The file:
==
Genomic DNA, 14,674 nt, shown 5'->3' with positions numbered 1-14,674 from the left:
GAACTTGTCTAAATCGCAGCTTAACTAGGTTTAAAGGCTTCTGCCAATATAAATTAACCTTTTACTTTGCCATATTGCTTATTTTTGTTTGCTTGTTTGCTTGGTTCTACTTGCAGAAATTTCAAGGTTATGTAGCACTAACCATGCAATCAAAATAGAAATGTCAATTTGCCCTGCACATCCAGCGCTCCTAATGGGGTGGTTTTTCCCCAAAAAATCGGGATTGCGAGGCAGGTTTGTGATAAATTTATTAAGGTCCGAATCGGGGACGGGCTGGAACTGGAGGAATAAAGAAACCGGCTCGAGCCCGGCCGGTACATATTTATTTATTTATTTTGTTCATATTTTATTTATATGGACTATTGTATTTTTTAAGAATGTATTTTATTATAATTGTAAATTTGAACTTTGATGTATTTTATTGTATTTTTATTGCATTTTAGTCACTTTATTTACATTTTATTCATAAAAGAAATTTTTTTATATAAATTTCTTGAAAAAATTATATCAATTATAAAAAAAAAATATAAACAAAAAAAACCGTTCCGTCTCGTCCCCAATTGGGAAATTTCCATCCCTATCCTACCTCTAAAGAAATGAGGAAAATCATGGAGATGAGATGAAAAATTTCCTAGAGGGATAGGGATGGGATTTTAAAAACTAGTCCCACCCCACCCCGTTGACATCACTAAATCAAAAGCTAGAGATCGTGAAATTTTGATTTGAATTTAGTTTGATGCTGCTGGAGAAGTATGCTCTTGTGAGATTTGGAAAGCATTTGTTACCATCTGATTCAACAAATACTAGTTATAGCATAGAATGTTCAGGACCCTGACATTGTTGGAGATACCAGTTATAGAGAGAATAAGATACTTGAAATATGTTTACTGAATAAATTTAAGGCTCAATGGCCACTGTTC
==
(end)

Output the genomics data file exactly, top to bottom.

Genomic DNA, 14,674 nt, shown 5'->3' with positions numbered 1-14,674 from the left:
GAACTTGTCTAAATCGCAGCTTAACTAGGTTTAAAGGCTTCTGCCAATATAAATTAACCTTTTACTTTGCCATATTGCTTATTTTTGTTTGCTTGTTTGCTTGGTTCTACTTGCAGAAATTTCAAGGTTATGTAGCACTAACCATGCAATCAAAATAGAAATGTCAATTTGCCCTGCACATCCAGCGCTCCTAATGGGGTGGTTTTTCCCCAAAAAATCGGGATTGCGAGGCAGGTTTGTGATAAATTTATTAAGGTCCGAATCGGGGACGGGCTGGAACTGGAGGAATAAAGAAACCGGCTCGAGCCCGGCCGGTACATATTTATTTATTTATTTTGTTCATATTTTATTTATATGGACTATTGTATTTTTTAAGAATGTATTTTATTATAATTGTAAATTTGAACTTTGATGTATTTTATTGTATTTTTATTGCATTTTAGTCACTTTATTTACATTTTATTCATAAAAGAAATTTTTTTATATAAATTTCTTGAAAAAATTATATCAATTATAAAAAAAAAATATAAACAAAAAAAACCGTTCCGTCTCGTCCCCAATTGGGAAATTTCCATCCCTATCCTACCTCTAAAGAAATGAGGAAAATCATGGAGATGAGATGAAAAATTTCCTAGAGGGATAGGGATGGGATTTTAAAAACTAGTCCCACCCCACCCCGTTGACATCACTAAATCAAAAGCTAGAGATCGTGAAATTTTGATTTGAATTTAGTTTGATGCTGCTGGAGAAGTATGCTCTTGTGAGATTTGGAAAGCATTTGTTACCATCTGATTCAACAAATACTAGTTATAGCATAGAATGTTCAGGACCCTGACATTGTTGGAGATACCAGTTATAGAGAGAATAAGATACTTGAAATATGTTTACTGAATAAATTTAAGGCTCAATGGCCACTGTTC